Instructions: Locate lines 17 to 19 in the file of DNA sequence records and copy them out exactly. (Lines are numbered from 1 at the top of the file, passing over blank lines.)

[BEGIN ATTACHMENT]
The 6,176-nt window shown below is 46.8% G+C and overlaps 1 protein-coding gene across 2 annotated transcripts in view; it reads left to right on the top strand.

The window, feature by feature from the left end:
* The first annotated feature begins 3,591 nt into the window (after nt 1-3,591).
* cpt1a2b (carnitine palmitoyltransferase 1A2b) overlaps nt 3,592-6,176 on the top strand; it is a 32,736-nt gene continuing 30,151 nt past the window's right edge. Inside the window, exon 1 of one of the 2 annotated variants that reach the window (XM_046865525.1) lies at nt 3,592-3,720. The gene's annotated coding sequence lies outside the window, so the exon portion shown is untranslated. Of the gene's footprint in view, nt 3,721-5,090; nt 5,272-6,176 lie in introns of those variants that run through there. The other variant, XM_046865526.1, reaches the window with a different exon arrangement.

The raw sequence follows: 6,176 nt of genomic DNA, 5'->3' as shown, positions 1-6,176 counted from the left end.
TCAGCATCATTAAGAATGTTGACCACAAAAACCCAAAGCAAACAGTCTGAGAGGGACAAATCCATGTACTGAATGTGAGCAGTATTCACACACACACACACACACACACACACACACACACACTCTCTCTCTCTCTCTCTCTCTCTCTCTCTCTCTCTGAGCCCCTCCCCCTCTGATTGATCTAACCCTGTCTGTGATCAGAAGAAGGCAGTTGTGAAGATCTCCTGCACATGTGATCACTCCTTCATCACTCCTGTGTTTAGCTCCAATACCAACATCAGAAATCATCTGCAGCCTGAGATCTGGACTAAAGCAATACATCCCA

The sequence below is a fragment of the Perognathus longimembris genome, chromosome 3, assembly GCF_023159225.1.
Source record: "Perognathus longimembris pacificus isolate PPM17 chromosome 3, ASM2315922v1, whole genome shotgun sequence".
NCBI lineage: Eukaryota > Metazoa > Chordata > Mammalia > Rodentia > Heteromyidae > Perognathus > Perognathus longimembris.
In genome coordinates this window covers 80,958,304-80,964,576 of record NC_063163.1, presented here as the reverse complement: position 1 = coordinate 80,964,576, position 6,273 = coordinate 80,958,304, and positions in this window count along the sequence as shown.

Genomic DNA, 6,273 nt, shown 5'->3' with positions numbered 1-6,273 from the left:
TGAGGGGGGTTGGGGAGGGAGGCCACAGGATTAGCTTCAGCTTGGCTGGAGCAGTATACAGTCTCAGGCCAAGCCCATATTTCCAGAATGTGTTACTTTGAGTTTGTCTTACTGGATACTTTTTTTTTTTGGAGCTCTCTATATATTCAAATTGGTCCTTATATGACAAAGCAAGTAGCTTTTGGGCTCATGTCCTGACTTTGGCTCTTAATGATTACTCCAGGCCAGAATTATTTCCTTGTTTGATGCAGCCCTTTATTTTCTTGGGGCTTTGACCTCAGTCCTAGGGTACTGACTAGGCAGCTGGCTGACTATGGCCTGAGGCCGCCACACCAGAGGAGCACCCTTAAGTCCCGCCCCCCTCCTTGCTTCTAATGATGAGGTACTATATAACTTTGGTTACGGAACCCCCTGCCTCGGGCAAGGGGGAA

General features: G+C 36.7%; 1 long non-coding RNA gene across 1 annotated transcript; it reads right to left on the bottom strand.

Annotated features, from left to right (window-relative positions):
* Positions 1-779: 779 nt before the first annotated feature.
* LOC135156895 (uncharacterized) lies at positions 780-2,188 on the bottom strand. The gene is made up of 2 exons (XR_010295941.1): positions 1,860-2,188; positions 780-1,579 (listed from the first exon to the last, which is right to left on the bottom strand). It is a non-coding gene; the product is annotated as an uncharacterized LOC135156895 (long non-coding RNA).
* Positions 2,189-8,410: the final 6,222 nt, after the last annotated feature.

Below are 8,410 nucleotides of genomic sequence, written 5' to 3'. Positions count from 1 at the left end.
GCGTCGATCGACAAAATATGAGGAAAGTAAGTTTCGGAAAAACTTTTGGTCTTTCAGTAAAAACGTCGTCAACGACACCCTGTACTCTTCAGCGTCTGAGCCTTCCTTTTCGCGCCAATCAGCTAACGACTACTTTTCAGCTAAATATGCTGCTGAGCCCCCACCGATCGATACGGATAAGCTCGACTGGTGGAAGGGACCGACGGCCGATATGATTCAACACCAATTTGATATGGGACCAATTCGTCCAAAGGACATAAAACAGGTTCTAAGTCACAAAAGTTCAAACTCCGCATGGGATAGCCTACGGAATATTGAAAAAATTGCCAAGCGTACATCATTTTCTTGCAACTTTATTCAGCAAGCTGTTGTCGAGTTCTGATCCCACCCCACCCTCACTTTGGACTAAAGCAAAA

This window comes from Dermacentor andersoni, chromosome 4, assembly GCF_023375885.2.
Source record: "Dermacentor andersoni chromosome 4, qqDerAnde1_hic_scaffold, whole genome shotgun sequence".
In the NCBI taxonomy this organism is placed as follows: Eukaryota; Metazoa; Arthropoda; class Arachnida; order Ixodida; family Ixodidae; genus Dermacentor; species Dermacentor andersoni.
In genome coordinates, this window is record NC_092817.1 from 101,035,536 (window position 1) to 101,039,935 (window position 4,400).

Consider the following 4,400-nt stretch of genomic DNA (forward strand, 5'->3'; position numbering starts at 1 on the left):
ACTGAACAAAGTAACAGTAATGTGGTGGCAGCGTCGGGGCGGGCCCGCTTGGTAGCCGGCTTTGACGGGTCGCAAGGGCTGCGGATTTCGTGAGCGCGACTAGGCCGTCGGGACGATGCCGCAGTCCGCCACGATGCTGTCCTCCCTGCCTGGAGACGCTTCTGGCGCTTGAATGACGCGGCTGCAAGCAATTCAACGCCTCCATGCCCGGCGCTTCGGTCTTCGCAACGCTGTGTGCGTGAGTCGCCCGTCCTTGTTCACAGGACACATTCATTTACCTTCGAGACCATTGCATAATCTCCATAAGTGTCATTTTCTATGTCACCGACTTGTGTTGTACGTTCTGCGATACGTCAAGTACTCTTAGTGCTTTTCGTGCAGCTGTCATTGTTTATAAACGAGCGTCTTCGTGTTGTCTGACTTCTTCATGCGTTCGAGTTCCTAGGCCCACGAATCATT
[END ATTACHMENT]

* Positions 2,189-8,410: the final 6,222 nt, after the last annotated feature.

Below are 8,410 nucleotides of genomic sequence, written 5' to 3'. Positions count from 1 at the left end.
GCGTCGATCGACAAAATATGAGGAAAGTAAGTTTCGGAAAAACTTTTGGTCTTTCAGTAAAAACGTCGTCAACGACACCCTGTACTCTTCAGCGTCTGAGCCTTCCTTTTCGCGCCAATCAGCTAACGACTACTTTTCAGCTAAATATGCTGCTGAGCCCCCACCGATCGATACGGATAAGCTCGACTGGTGGAAGGGACCGACGGCCGATATGATTCAACACCAATTTGATATGGGACCAATTCGTCCAAAGGACATAAAACAGGTTCTAAGTCACAAAAGTTCAAACTCCGCATGGGATAGCCTACGGAATATTGAAAAAATTGCCAAGCGTACATCATTTTCTTGCAACTTTATTCAGCAAGCTGTTGTCGAGTTCTGATCCCACCCCACCCTCACTTTGGACTAAAGCAAAA